This Is (Not for) Us: Why Fox Handed the Year’s Hottest Show to NBC

It produces the No. 1 series on 6 networks

As this season breakout freshman series, This Is Us keeps getting bigger, as last night's return notched a 3.0 in the 18-49 demo for the first time. And while Fox, which produces the drama, had first dibs on the project last year, execs realized that the best home for the show was actually its broadcast rival, NBC.

"We made a commitment to the writers at our studio that we're going to give them to greatest chance to succeed," Gary Newman, co-chairman and co-CEO, Fox Television Group, said at the Television Critics Association's winter press tour in Pasadena, Calif. "When we read that script, we just felt that tonally, it was a show that seemed consistent with Parenthood and Friday Night Lights, and NBC had had some real success with that. And if NBC had responded to that the way we did, we thought that could be a pretty good home for it."

Indeed, NBC did love the project, and talked with Fox about using the Rio Olympics and The Voice as a way to launch the show. "We went ahead and made that show for them, and the results are, we have the No. 1 new show on television at our studio," said Newman, who has no regrets about his decision. "This Is Us is going to be a lucrative, important show for us and live in our library for the rest of time."

With Fox's strategy of spreading the wealth, the studio is now producing series for around 15 different outlets, said Newman. And it's home to the No. 1 show on six different networks: Fox (Empire), ABC (Modern Family), FX (American Horror Story), Showtime (Homeland), TBS (American Dad) and NBC (This Is Us).

As for the Fox network, Newman said that no big integrations are in the works for rest of the season, a la Empire's Pepsi integration. "We're very careful about integrating brands into our shows. We think by and large, consumers want an experience where they can immerse themselves on our world and not have too many commercial messages sent to them within the body of our work," he said.

"That being said, we know people don't like commercial interruptions, and if we can find new ways of connecting and bringing value to our brands, we're going to do that that," said Newman. "You will see a lot of off-air integrations and off-air connections between brands and our shows." As one of those integrations, Samsung is creating a virtual reality experience that serves as a prequel to its 24 reboot, 24: Legacy.  

The network won't be reducing ad loads this spring for any of his high-profile shows, like 24: Legacy or its Prison Break revival, said Newman.

While integrations may be on the backburner this spring, they'll be back in full force this summer, when Fox airs Beat Shazam, a game show in which two teams compete to quickly identify some of the most popular songs of all time. The network has signed Jamie Foxx to host and executive produce the show and Shazam will be a production partner. "He's been at the top of our wish list for this project since the beginning," said Newman, and will help make the series "a big summer event."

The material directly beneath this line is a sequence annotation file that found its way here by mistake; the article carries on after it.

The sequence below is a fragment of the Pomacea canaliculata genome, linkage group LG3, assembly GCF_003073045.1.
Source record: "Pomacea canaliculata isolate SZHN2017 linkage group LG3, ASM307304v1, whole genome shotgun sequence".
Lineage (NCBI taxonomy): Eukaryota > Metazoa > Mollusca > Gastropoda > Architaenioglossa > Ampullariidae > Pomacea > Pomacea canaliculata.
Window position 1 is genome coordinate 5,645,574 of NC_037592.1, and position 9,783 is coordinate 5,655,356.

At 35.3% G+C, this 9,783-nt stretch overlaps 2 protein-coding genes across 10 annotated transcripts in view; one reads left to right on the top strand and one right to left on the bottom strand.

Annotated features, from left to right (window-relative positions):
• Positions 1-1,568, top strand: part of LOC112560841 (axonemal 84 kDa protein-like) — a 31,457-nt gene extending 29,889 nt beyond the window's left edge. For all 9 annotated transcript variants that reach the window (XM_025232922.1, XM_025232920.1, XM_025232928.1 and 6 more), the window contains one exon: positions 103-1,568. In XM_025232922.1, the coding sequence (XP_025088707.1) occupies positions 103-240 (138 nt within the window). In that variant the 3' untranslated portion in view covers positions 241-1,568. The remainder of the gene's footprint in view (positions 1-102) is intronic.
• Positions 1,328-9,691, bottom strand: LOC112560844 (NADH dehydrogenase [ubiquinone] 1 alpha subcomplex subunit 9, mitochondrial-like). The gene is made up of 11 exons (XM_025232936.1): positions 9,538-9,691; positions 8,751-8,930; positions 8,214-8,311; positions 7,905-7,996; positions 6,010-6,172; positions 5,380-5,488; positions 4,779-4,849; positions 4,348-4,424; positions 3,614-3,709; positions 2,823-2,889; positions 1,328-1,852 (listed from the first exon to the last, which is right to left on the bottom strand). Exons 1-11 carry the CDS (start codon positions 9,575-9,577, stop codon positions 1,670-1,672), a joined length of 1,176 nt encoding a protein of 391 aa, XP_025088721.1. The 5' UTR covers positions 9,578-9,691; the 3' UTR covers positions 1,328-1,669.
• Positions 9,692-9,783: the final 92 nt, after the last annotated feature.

Beat Shazam is part of Fox's new summer strategy: "bring together big stars with compelling concepts," said Newman. Also on the summer slate: an updated version of Love Connection, hosted by Andy Cohen, that will feature same-sex couples as well as heterosexual contestants. And Gordon Ramsey will be hosting a live food variety show, The F Word.

Thanks to the World Series and new fall hit Lethal Weapon, Fox finished the fall in second place, and was the only network to build on its ratings from last fall, said Newman.

But Lethal Weapon's success won't change Fox's approach when considering shows based on existing intellectual property (IP): The concepts need to stand on their own as an ongoing series. "If we're just living within in the four corners of the movie, I don't think that's interesting for the audience," said Newman. "We're looking at TV series based on IP to grow and become their own things."

Fox announced that it has ordered 4 additional episodes of its hit midseason comedy, The Mick, which is rare for a midseason series.

Newman said he's also proud of Shots Fired, a limited series about race relations in a small town after a police shooting. "We think Shots Fired will be a major awards contender," said Newman, who will give the series one of its best shots to succeed: pairing it with Empire (the No. 1 broadcast drama in 18-49; Fox renewed it today for Season 4) when that series returns March 22.

While the series seems like Fox's version of American Crime, Newman said Shots Fired is a different type of show. "It takes thoughtful, sensitive issues and explores it in a way you have not seen on television," he said.

With Peak TV, it's tougher than ever for networks to connect with audiences, but Newman said Fox is up for the challenge. "It's a confusing time, but it's full of opportunity. We have to do the best premium content," said Newman. "we're proud to be a broadcast network. We're still interested in aggregating for a large audience."

Fox also announced the midseason premiere dates for its new and returning shows: Making History debuts on March 5, the same night that Last Man on Earth returns; Kicking and Screaming premieres on March 9; Shots Fired debuts on March 22, the same night that Empire returns; the Prison Break revival begins on April 4; Brooklyn Nine-Nine is back on April 11; Gotham returns on April 24; and finally Lucifer is back on May 1.

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